Professor of Finance & Capital Market, and head, Banking and Finance Department, Nasarawa State University, Keffi, Prof. Uche Joe Uwaleke has advised Nigerians to take advantage of prevailing low prices of stocks in the Nigerian Capital Market in view of opportunities that come with market reversal commencing at the end of the second quarter of the year.
He was speaking at the Capital Market Correspondent’s Association of Nigeria (CAMCAN), quarterly forum yesterday when he unveiled higher earnings opportunities in the Nigerian stock market expressing optimism that the stock market would rebound in the third quarter.
Uwaleke, who lectured on the theme ‘Stock Market in the first quarter 2019 and post-election prospects” said that that the Nigerian Stock Market which ranked as the world’s third most rewarding Market in 2017 and became bearish subsequently, is poised to enter into another bullish era.
On the factors that will drive the Market in the third quarter, Uwaleke said that unfolding internal and external factors would impact the equities market positively.
He explained that swearing in of the newly elected president and early constitution of cabinet members, lowering Monetary Policy Rate (MPR) by the Monetary Policy Committee (MPC), increase in minimum wage, increase in oil price and continued stability in foreign exchange (FX) would impact on the market.
Uwaleke who also doubles as President of the Chartered Institute of Bankers of Nigeria (CIBN), Abuja branch, listed other factors that will drive stock market’s reversal in third quarter to include, continued moderation in inflation, steady growth in Nigeria’s Gross Domestic Product (GDP), early signing of 2019 budget and implementation, improved growth in the non-oil sector amongst others, adding that
“All these projections are higher than what we saw in 2018”. The NSE is really waiting for SEC to finalise the rule for the derivatives to be introduced, it will give investors room to hedge risks”, Uwaleke said.
He also said that the planned introduction of derivative instruments in the market by the Securities and Exchange Commission (SEC), of which preparations have reached advanced stage at both SEC and the Nigerian Stock Exchange (NSE), would help investors both foreign and indigenous investors to hedge their investments.
According to him, the expected listing on the NSE, by MTN, is expected to boost market liquidity, diversify offerings as the company will become the second most capitalized company in the market, after Dangote Cement Plc.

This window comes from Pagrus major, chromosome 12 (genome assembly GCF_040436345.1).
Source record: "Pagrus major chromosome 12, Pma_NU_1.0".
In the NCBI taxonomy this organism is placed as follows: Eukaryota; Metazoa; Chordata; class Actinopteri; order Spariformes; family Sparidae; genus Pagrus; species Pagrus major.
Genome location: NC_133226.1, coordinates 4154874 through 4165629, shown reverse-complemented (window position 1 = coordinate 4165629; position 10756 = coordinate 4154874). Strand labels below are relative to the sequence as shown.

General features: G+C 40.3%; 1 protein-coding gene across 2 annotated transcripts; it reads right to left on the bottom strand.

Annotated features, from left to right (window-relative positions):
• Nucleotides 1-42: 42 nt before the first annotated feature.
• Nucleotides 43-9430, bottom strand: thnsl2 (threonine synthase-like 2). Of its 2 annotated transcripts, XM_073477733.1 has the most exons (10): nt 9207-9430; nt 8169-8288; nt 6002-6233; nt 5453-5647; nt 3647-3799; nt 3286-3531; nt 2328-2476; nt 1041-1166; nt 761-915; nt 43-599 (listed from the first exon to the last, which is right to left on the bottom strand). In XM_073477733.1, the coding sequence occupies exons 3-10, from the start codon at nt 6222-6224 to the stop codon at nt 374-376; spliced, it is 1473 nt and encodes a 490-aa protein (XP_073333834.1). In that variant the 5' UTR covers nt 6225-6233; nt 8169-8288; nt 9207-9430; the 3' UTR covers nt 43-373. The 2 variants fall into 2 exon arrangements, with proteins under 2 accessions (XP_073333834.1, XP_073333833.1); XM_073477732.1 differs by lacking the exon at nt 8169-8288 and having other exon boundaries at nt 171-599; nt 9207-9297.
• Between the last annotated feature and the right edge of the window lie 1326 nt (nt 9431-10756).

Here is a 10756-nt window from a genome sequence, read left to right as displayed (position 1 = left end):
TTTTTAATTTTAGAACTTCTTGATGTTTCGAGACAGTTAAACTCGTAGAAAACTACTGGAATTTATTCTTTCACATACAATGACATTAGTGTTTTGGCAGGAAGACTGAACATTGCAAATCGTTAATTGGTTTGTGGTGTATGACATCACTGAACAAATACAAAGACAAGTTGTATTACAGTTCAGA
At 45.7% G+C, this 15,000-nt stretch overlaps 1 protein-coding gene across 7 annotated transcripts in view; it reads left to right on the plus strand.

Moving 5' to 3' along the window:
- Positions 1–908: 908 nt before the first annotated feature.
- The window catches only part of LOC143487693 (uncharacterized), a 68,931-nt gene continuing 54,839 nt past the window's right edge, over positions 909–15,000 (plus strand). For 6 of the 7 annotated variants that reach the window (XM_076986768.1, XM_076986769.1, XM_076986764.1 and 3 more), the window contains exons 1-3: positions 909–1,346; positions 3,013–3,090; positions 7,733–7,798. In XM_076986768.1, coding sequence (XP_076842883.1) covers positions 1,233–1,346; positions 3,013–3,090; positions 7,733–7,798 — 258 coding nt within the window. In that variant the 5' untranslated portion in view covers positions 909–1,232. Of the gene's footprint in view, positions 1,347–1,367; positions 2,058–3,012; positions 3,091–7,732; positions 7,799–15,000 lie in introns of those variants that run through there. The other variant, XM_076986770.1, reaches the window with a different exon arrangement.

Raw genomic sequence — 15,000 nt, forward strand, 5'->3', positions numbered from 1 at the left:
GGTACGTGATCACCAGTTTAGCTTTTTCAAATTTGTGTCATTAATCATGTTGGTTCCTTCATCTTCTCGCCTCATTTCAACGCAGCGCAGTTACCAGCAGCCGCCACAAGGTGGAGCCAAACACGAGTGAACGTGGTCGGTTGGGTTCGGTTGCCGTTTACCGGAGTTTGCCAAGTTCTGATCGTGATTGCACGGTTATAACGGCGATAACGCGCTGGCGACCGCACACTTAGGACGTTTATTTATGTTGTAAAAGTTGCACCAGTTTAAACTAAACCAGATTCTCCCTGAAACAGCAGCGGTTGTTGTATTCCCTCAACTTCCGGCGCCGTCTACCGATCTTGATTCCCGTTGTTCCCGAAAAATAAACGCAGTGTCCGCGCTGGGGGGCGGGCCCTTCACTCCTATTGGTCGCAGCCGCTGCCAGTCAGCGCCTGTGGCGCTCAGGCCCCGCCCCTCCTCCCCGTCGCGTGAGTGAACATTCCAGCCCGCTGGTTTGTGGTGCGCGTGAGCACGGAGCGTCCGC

He added that the Nigerian Pension Commission (PENCOM)’s six multifold structure rule expected to boost PENCOM’s investment in the equity market, as well as the margin lending rule, currently being worked on by the SEC and efforts at deepening domestic investors participation in the market were some of the measures expected to driver early market reversal in Netherlands third quarter.
Speaking on how minimum wage increase will impact positively on the market, he said
“This is the time to take position, the minimum wage will be positive for the capital market, inflation is caused by weak aggregate demand, but new minimum wage will rather boost aggregate demand, driven by greater number of people having more disposable income and also money to save.”
He said that it is unlikely for the Country to witness another economic recession as the factors that contributed to the recession in 2016, are currently none existent.
“Crude oil price is not bad today, external reserve is healthy, inflation rate at 11 per cent is healthy” he said.
Speaking on some external factors likely to drive market reversal in Q3 2019, Uwaleke listed, crude oil price, declining trend of yield in the US which will likely bring about capital flow to emerging markets, Easing US—China trade tension , and easing Brexit tension, amongst other factors will impact Nigeria’s market positively.
He noted that the market closed the 1st of the year on a bearish note as a result of factors which he termed ‘systemic risk and non-systemic risk’.
“The non-systemic risks are risks associated with the operations of the companies, a risk that is particular to a company and doesn’t affect other companies. Non-systemic risk contrasts with systemic risk, which is risk that applies to all companies in a market or industry and doesn’t affect other companies, while systemic risk, affects all companies in a market or industry,” he said.
Professor Uwaleke also attributed the Q1 2019 market decline to have been caused partly by rebalancing of portfolio, movement form equities to fixed income, herding behaviors’ of investors, flight for safety by foreign investors, panic by investors, among others.